A black homeowner who recently sought to refinance his mortgage with a new loan from Wells Fargo is suing the bank, alleging racial discrimination.
The client, Aaron Braxton, ties his complaint to a news report this month that the bank turned down more than half of all black refinance applicants in 2020 — a far higher rate than other banks, according to a lawsuit. justice filed Friday night in federal court in the Northern District of California.
In the lawsuit, Mr Braxton claims the bank’s lending algorithms have amplified the historically racist treatment of black customers by the US financial system. Wells Fargo’s decisions to place its branches primarily in white neighborhoods also added to the harm, Mr. Braxton said in the lawsuit.
“The disparity between Wells Fargo’s treatment of Black American applicants and non-Black American applicants is significant and shocking,” Mr. Braxton’s attorneys wrote in the complaint, which includes a request that the lawsuit be certified as a remedy. collective so that all aggrieved persons can be covered by its outcome.
“Mr. Braxton got so wrapped up that it took him over nine months to refinance his federally backed mortgage.
Paul Turner, a Wells Fargo spokesman, said the bank used the same underwriting practices for all customers, regardless of race or ethnicity.
“In 2020, Wells Fargo helped more black homeowners refinance their mortgages than any other major bank,” Turner said in an emailed statement to The New York Times. He declined to comment on Mr. Braxton’s trial.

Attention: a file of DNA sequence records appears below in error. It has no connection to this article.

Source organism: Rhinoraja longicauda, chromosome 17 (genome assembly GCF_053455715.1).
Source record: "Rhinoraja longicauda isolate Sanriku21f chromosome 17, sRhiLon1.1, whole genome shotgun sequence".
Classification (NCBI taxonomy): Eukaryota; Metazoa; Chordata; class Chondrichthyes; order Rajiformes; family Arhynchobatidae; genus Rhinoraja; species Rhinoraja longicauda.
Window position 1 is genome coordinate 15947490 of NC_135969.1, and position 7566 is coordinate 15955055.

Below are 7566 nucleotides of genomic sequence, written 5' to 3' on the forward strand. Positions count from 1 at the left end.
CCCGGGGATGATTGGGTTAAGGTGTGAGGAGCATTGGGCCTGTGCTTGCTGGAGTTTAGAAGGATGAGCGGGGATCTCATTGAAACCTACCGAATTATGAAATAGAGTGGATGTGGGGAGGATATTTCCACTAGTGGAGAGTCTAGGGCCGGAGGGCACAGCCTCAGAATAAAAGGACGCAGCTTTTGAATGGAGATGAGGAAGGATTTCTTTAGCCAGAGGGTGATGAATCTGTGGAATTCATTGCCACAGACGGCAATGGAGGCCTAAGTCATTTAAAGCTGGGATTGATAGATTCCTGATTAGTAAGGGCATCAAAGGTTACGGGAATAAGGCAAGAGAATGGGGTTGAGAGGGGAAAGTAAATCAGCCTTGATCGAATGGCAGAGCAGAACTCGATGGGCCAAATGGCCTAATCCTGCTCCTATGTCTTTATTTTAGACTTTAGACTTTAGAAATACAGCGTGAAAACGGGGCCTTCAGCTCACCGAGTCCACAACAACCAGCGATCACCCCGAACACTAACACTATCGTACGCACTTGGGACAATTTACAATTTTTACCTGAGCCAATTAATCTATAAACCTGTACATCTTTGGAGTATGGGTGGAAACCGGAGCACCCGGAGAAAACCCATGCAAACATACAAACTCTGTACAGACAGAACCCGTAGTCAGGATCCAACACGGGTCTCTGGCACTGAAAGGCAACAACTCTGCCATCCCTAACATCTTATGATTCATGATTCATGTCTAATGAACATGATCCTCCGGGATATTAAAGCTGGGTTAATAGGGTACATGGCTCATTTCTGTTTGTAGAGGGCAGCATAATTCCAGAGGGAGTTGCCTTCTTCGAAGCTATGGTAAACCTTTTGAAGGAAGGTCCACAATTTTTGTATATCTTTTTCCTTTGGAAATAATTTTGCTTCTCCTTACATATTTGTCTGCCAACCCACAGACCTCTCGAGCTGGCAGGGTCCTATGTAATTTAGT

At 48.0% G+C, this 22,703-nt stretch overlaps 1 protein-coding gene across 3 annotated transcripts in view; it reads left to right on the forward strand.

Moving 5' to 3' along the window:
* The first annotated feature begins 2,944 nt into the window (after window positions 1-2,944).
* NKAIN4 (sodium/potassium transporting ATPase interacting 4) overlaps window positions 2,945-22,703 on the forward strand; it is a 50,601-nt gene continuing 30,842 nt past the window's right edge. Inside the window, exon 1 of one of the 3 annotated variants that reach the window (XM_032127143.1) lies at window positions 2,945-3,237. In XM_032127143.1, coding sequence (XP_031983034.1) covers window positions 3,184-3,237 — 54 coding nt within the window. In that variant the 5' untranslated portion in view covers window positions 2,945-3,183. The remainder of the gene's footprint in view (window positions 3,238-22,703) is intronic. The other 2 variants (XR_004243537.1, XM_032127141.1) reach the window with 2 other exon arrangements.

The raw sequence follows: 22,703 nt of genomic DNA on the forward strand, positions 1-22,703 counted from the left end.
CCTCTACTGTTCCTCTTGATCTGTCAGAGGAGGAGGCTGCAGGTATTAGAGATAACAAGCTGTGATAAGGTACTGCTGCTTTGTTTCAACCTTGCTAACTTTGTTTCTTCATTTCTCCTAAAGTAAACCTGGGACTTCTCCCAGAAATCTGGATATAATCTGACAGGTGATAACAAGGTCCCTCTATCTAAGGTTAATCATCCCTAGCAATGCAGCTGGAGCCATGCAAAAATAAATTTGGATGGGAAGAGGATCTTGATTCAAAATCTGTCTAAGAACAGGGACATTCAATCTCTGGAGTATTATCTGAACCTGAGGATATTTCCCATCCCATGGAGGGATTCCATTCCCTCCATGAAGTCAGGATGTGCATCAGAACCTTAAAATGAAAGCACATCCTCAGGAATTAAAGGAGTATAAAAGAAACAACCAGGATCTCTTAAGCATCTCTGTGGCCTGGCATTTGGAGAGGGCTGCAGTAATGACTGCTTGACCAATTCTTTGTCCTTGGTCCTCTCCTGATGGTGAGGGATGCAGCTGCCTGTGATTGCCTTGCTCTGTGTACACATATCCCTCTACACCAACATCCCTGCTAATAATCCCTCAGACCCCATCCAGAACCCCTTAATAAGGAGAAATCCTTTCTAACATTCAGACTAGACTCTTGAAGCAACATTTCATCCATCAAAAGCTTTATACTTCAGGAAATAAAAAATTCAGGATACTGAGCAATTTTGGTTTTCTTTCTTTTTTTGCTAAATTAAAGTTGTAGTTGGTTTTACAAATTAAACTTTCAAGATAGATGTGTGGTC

The lawsuit cites a recent analysis by Bloomberg of data that banks routinely report to the federal government. Under the Home Mortgage Disclosure Act, banks must report details of every home loan application they receive, including the borrower’s race, gender and zip code, and whether the loan was approved or refuse. Bloomberg’s analysis, which was released this month, showed Wells Fargo approved a much lower percentage of refinance requests than its peers.
It found that the bank only accepted 47% of applications from all black borrowers, while other lenders approved a total of 71% of applications from their black customers. In contrast, 72% of Wells Fargo’s white customers had their applications approved.
Turner said Wells Fargo conducted its own analysis of its lending practices using the same data Bloomberg used as well as data held privately by the bank.
“Our analysis shows that additional, legitimate, and credit-related factors not available in HMDA data were responsible for the differences in our refinance approval rate for Black homeowners.”